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Tucson (Tucson Ring) (Pima County, Arizona, USA) UNGR (iron) Found 1850

Due to its ring-like shape, the Tucson Ring meteorite is unique and probably the best known and most instantly recognisable of all the large irons. No-one knows exactly where it was discovered, but in 1776 it was put to good use as a blacksmith's anvil for the Spanish military who were charged with defending the Tucson frontier from Apaches. The Ring was up-ended and half buried in the ground - the natural flat edge then provided a perfect beating surface for the blacksmith to repair weapons and fashion horse shoes.

It later served the Mexican military until 1853, whereupon the Ring was abandoned in-situ and forgotten. In 1857, Lieutenant Bernard John Dowling Irwin of the US Army arrived in Arizona to join the infantry at Fort Buchanan. Irwin was a naturalist & collector for the Smithsonian Institution, and in 1860 Irwin re-discovered the Ring exactly where it had been left, lying half buried in the street. Irwin recognised it as a meteorite and arranged to have it shipped to the Smithsonian by Tucson freighter Augustin Ainsa. The Ring left Tucson in 1861 bound for San Francisco. However, the story does not end there!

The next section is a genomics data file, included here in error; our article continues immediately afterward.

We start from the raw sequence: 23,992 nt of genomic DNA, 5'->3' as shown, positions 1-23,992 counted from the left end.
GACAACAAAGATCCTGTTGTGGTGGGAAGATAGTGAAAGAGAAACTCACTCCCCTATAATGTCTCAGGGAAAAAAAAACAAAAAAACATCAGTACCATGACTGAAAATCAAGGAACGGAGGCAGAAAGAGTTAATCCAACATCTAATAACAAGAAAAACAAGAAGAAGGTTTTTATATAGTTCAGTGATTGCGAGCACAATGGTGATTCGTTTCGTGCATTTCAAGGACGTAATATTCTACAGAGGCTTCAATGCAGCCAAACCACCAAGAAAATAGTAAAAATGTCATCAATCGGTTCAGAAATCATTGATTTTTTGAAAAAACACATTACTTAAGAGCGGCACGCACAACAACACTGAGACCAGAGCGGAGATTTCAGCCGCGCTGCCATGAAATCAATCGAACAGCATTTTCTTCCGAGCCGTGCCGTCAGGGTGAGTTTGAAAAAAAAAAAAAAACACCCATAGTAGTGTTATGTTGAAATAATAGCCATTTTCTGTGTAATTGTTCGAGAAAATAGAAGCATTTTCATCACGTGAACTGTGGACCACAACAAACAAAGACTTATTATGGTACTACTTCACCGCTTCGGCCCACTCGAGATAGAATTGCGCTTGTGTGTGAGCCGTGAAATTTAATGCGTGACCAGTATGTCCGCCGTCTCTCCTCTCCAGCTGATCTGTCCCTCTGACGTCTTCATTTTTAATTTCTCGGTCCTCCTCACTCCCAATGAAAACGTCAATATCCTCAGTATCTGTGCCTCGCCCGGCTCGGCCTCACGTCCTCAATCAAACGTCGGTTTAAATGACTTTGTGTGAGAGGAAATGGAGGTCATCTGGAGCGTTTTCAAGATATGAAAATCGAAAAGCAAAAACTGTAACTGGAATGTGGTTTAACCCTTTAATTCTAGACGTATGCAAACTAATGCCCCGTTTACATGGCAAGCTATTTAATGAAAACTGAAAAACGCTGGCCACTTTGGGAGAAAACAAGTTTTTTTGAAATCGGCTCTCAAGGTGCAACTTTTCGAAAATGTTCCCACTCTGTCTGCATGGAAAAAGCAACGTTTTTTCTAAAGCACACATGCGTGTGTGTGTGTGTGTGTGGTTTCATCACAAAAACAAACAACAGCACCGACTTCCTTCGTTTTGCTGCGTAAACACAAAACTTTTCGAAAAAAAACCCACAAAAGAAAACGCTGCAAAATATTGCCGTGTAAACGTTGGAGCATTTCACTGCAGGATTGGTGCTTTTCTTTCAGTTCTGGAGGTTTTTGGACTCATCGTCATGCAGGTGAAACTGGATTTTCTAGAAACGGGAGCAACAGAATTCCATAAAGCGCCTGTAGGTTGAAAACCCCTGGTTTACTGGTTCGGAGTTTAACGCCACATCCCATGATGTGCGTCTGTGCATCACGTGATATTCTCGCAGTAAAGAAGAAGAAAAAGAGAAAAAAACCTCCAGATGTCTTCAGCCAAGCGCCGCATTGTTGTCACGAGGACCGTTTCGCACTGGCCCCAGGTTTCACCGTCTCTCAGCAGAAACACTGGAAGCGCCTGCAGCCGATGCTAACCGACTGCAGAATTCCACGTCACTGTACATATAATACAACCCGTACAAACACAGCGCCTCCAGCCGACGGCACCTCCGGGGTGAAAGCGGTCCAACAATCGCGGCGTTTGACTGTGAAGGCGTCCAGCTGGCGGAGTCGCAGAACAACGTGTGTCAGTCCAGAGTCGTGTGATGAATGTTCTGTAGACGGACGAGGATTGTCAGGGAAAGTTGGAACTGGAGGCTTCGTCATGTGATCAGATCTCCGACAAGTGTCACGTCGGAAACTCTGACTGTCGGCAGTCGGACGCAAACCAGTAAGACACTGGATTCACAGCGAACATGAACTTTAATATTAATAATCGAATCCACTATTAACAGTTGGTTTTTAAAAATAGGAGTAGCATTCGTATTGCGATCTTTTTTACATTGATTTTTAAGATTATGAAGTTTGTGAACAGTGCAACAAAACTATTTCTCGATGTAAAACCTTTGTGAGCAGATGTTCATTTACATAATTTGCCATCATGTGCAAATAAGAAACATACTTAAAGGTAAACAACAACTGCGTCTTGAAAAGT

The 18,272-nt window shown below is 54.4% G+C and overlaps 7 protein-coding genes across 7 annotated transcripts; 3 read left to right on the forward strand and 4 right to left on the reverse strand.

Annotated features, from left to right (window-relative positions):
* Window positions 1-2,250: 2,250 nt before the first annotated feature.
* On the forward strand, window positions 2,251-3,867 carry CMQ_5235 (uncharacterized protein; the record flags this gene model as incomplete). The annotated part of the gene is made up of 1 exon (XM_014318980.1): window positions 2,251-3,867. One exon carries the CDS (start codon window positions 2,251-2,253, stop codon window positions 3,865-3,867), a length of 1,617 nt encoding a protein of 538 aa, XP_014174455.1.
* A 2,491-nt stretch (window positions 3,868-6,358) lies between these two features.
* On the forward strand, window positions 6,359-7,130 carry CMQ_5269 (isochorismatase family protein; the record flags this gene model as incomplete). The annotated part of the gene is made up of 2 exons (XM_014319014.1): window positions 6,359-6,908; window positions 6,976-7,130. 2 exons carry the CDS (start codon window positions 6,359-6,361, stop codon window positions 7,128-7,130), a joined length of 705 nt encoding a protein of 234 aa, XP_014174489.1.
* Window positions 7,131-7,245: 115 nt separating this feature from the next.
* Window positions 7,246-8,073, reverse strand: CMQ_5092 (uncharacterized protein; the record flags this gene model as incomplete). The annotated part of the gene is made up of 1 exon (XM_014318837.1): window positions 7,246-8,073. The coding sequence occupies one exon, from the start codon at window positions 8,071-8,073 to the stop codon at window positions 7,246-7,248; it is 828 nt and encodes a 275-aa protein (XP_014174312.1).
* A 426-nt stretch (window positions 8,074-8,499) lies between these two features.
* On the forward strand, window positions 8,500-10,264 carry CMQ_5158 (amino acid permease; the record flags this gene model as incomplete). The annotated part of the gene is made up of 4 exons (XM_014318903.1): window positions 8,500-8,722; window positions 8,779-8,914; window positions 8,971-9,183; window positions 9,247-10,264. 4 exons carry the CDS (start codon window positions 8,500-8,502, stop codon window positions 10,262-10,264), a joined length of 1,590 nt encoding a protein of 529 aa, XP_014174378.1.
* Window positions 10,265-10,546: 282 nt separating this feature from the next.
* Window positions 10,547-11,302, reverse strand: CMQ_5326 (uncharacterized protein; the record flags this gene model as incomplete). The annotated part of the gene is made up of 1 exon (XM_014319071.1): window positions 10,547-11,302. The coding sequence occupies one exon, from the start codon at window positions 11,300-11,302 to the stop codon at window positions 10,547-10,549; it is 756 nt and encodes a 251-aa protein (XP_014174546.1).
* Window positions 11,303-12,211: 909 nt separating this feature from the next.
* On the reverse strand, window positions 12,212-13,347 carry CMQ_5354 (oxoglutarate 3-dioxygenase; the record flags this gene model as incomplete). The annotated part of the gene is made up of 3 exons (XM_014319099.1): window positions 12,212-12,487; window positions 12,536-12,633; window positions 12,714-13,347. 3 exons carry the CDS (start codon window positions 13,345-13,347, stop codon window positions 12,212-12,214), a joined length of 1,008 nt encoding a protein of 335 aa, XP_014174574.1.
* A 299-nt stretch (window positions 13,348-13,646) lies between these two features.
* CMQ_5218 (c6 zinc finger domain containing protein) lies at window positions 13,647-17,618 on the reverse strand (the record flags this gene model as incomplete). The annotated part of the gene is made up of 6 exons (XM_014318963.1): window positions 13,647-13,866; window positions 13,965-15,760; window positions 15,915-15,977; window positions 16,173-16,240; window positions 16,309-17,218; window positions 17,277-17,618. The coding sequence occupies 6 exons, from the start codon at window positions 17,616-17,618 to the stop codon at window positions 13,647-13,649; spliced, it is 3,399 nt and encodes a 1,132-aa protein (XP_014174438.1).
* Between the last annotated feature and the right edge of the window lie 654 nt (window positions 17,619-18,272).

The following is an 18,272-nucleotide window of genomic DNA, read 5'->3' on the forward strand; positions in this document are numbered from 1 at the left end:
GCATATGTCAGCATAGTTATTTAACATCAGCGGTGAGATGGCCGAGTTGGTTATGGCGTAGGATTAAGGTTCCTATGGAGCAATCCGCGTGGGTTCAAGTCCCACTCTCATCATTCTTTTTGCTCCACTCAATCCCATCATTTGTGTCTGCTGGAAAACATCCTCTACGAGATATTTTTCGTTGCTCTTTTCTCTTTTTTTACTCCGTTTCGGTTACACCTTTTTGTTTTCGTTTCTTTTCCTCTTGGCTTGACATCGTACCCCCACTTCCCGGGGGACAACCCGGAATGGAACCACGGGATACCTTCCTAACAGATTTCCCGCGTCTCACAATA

In fact, this is only a condensed version of the Tucson Ring Meteorite's history taken from O. Richard Norton's "Rocks From Space" second edition, and I would recommend reading the chapter dedicated to the Tucson Ring and also it's "sister" the Carleton Meteorite beginning on page 259.

This is one of the most historic of all meteorites and a unique iron with silicate inclusions, containing brezinaite. When (if!) available to private collectors, Tucson has previously commanded high prices of between $400 to $600 per gram on the open market.

Images:

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